Locke Lord QuickStudy: Delaware Court of Chancery Approves ‎Differential Voting Within Same Class

Locke Lord LLP
November 16, 2023

Two recent decisions of the Delaware Court of Chancery offer increased flexibility for Delaware corporations to adopt differential voting by stockholders. Differential voting has typically been used to give key stockholders greater voting power than other stockholders, so that those stockholders are in a position to exercise control even without having a sufficient economic interest to do so. Use of differential voting power in this way has been justified as affording stability to corporations and increased flexibility to raise equity capital, for example, through an initial public offering, without causing a change–in–control. On the other hand, this differential voting has been controversial from a corporate governance perspective, especially in the absence of a time limit on the super–voting power.[1]

Historically, differential voting has been accomplished through the use of two classes (or series) of stock, one of which, held by identified stockholders, has super–voting rights (e.g., 10 votes per share instead of one). If a holder ceases to be eligible or transfers the shares to an ineligible holder, the shares in the super–voting class automatically convert to the normal voting class. This approach has been used because there was uncertainty as to whether differential voting within the same class was permissible since shares within the same class had to have the same rights. The recent Delaware decisions now give companies alternative and potentially simpler ways to create super–voting rights for identified stockholders.

In Colon v. Bumble, Inc., 2023 WL 5920100 (Del. Ch. Sept. 12, 2023), Vice Chancellor Laster, in granting the defendants’ motion for summary judgment, ruled that differential voting rights in the same class of stock based upon a formula referencing “facts outside of the certificate of incorporation” was valid under the Delaware General Corporation Law (DGCL). In this case, Bumble had a single class of stock with one vote per share except that shares owned by a “Principal Stockholder,” defined as “the parties to a publicly disclosed stockholders agreement,” had ten votes. The court noted that the formula applied to all shares in the class and that nothing in sections 102(a)(4), 151(a) or 212(a) prevented the identity–based voting under the formula. In so ruling, the court referred to several prior Delaware decisions upholding voting rights provisions that used formulas dependent on facts outside of the certificate of incorporation in different contexts, as well as the Delaware courts approval of shareholder rights plans that provided different rights to certain stockholders of the same class.[2]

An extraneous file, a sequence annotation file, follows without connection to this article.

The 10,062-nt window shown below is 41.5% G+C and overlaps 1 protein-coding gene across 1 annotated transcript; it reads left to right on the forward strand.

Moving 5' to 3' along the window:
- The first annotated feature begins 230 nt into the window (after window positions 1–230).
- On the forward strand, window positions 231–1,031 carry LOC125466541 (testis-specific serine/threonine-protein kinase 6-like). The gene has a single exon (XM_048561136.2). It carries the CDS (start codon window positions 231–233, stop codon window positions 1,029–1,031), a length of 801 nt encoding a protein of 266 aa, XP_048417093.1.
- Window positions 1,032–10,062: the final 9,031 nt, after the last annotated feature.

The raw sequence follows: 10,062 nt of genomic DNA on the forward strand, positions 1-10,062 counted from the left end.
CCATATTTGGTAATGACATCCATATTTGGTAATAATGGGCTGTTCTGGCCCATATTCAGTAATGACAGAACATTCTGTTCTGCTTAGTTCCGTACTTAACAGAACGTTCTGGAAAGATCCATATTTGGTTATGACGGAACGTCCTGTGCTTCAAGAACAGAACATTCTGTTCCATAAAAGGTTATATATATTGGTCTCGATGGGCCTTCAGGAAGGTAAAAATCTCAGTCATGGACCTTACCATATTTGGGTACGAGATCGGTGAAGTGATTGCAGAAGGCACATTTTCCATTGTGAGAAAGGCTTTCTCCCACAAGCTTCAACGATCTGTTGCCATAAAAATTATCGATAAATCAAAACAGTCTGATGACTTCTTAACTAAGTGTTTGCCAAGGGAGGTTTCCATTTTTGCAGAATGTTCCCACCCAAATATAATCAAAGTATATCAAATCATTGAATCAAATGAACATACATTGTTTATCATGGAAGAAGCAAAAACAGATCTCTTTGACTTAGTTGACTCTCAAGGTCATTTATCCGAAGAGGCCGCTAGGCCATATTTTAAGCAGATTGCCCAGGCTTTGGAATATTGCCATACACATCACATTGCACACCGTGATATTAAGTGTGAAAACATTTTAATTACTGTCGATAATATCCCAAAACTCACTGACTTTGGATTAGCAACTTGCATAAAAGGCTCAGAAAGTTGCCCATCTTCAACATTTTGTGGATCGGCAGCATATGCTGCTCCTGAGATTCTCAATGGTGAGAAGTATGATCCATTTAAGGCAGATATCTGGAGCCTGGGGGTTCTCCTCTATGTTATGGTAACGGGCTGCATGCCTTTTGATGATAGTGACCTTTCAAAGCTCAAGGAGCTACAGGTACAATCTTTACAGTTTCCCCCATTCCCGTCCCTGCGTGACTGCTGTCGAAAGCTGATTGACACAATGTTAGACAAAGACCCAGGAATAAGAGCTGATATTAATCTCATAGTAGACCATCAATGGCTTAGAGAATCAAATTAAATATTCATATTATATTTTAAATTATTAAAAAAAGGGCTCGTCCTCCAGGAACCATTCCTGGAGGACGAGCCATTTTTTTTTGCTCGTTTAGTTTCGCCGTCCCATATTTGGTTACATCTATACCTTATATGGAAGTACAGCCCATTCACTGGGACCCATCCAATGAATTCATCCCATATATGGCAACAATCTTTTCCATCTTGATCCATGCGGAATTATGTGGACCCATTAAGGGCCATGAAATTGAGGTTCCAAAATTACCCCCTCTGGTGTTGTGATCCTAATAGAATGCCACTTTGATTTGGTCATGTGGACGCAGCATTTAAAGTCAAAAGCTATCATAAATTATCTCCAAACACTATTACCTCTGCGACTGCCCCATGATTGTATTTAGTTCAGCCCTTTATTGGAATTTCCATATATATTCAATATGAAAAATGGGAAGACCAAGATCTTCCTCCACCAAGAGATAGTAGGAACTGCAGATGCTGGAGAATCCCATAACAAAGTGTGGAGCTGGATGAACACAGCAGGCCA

After ruling that the differential voting provision in Bumble’s certificate of incorporation complied with Delaware law, the court noted that corporate action under Delaware law is always twice tested, once for legality and again in equity. However, because the plaintiff only challenged the provision’s legality, the decision was not addressing when use of this differential voting could be inequitable.

Shortly after the Bumble decision, in a comment to a one–page order in Vestal v. Carvana Co., C.A. No. 2022–0609– KSJM (Del. Ch. Sept. 27, 2023), Chancellor McCormick, based on the reasoning in Bumble, upheld a two-class structure where the shares of one of the classes carried ten votes rather than one vote as long as they were held by an identified founder of the company.


The Delaware Court of Chancery has now addressed the concern of practitioners over use of differential voting within the same class or series of stock, at least when the differential voting is based upon a formula applicable to all shares in the class or series, which may be based upon facts ascertainable outside of the certificate of incorporation in accordance with section 151(a) of the DGCL. The recent decisions now give practitioners additional flexibility and simpler alternatives for providing for differential voting, including identity–based voting, when that is desirable and justified. For example, use of a single class with differential voting can avoid issues surrounding separate class voting when there are multiple classes. It is important to remember, however, that differential voting and its use in particular circumstances can still be challenged on equitable grounds.


[1] See NYSE American Company Guide Section 122 and Nasdaq Rule 5640.

[2] Providence & Worcester Co. v. Baker, 378 A.2d 121 (Del. 1977) (scaled voting based on number of shares held upheld); Williams v. Geier, 1987 WL 11285 (Del. Ch. May 20, 1987) (tenured voting upheld); and Sagusa v. Magellan Petroleum Corp., 1993 WL 512487 (Del. Ch. Dec. 1, 1993), aff’d, 650 A.2d 1306 (Del. 1994) (per capita voting upheld).